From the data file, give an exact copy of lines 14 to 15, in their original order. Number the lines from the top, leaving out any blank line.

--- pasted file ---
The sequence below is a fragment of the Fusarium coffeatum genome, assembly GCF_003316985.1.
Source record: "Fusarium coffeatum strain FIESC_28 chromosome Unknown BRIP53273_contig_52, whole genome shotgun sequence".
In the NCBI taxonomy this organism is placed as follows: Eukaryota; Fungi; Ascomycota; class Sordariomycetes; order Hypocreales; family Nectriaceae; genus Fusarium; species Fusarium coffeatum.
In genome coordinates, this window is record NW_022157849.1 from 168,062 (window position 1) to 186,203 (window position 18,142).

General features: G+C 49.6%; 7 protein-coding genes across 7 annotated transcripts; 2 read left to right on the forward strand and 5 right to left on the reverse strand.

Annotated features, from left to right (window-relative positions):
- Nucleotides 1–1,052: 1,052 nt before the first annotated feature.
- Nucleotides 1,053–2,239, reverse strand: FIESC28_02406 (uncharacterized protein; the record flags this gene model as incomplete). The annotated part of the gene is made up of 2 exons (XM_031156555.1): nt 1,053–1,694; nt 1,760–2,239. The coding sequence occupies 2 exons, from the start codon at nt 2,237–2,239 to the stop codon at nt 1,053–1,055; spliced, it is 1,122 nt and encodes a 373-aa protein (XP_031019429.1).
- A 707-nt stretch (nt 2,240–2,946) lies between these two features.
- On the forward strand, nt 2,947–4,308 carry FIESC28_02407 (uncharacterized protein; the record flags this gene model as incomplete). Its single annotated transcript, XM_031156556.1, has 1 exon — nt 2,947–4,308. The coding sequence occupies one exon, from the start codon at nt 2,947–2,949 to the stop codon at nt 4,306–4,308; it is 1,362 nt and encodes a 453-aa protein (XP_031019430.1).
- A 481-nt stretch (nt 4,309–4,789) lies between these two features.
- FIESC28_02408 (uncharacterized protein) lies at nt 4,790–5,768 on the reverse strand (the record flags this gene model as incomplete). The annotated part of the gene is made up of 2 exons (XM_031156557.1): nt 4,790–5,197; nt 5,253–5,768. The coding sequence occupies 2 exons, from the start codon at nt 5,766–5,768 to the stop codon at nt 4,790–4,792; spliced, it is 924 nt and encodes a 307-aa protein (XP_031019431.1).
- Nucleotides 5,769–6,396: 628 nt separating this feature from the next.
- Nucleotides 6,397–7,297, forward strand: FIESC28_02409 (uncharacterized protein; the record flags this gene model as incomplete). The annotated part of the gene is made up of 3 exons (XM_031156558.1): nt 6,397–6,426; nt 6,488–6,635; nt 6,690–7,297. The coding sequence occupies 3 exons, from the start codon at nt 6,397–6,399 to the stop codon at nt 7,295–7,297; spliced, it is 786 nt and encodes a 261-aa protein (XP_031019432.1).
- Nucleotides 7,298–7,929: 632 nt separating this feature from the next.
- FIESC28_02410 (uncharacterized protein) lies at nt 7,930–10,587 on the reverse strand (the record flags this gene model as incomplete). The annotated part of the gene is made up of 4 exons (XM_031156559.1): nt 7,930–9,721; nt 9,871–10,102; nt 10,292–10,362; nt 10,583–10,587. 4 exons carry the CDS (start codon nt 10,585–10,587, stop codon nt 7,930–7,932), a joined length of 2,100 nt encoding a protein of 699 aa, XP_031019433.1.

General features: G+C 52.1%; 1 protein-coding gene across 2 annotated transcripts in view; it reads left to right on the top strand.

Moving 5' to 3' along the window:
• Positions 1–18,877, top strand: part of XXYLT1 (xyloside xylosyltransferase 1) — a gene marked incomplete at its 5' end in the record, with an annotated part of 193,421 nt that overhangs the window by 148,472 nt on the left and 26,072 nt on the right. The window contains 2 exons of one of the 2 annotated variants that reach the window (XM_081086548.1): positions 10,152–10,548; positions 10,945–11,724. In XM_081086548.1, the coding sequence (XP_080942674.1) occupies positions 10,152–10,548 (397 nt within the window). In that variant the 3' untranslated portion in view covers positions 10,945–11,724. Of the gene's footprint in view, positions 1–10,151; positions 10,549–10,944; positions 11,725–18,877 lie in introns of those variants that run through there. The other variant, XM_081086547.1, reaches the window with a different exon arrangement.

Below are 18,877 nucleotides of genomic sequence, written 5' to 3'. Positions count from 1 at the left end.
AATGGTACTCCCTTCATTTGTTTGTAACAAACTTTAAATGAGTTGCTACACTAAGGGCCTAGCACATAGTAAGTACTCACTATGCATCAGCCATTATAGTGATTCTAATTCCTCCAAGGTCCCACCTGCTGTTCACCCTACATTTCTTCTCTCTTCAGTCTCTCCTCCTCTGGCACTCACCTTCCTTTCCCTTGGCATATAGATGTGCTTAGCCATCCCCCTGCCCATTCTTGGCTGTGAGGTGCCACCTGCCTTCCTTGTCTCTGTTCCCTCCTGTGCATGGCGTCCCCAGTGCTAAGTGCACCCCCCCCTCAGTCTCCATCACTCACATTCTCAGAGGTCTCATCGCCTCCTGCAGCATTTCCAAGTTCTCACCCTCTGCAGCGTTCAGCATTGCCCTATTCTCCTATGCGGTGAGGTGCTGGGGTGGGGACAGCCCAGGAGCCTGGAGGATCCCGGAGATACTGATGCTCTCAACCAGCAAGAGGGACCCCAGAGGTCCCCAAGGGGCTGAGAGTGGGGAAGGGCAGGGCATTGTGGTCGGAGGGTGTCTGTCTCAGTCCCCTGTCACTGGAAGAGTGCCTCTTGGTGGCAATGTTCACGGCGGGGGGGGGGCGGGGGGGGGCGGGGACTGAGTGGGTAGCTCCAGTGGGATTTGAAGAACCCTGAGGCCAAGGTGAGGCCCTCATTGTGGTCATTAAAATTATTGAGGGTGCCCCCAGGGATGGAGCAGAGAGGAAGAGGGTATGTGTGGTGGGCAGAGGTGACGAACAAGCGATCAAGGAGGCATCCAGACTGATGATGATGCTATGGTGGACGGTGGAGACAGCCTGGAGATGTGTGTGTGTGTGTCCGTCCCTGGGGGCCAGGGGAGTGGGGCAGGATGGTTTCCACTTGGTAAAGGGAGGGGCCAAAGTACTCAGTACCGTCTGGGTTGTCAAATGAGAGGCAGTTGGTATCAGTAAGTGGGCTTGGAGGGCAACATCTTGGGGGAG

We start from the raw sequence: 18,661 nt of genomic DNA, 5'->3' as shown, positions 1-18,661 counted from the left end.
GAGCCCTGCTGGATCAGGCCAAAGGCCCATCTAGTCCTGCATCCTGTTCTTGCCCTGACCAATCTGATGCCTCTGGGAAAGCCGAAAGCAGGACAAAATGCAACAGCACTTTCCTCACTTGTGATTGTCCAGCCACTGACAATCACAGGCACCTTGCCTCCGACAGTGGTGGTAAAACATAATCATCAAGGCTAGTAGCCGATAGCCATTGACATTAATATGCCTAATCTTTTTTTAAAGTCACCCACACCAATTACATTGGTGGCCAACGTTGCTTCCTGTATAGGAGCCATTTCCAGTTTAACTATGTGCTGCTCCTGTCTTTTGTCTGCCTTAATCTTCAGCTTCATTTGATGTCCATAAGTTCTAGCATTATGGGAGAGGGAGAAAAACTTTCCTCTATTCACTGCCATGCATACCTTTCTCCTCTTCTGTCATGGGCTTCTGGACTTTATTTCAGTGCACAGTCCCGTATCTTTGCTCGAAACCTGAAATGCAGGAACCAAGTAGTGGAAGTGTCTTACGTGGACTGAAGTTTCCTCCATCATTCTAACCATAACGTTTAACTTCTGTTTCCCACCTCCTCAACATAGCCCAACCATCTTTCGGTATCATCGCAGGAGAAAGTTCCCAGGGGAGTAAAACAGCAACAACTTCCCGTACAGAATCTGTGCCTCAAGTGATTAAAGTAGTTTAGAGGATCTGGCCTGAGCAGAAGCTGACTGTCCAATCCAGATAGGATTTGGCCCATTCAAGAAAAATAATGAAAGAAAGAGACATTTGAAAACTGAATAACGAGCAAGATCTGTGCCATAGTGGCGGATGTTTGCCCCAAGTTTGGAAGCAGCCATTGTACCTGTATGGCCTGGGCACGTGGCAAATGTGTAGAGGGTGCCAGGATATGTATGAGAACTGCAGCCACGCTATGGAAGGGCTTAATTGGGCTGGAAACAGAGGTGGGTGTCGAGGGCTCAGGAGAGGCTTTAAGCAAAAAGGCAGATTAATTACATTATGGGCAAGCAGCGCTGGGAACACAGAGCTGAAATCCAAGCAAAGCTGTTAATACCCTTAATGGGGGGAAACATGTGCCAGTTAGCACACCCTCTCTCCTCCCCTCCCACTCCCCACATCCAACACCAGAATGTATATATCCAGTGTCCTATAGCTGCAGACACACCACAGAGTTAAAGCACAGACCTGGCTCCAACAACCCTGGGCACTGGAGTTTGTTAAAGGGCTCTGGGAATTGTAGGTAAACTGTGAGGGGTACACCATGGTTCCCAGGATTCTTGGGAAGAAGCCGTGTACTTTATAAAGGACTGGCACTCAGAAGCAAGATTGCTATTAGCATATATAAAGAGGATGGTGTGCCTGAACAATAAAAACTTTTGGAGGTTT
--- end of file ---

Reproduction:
- Nucleotides 6,397–7,297, forward strand: FIESC28_02409 (uncharacterized protein; the record flags this gene model as incomplete). The annotated part of the gene is made up of 3 exons (XM_031156558.1): nt 6,397–6,426; nt 6,488–6,635; nt 6,690–7,297. The coding sequence occupies 3 exons, from the start codon at nt 6,397–6,399 to the stop codon at nt 7,295–7,297; spliced, it is 786 nt and encodes a 261-aa protein (XP_031019432.1).
- Nucleotides 7,298–7,929: 632 nt separating this feature from the next.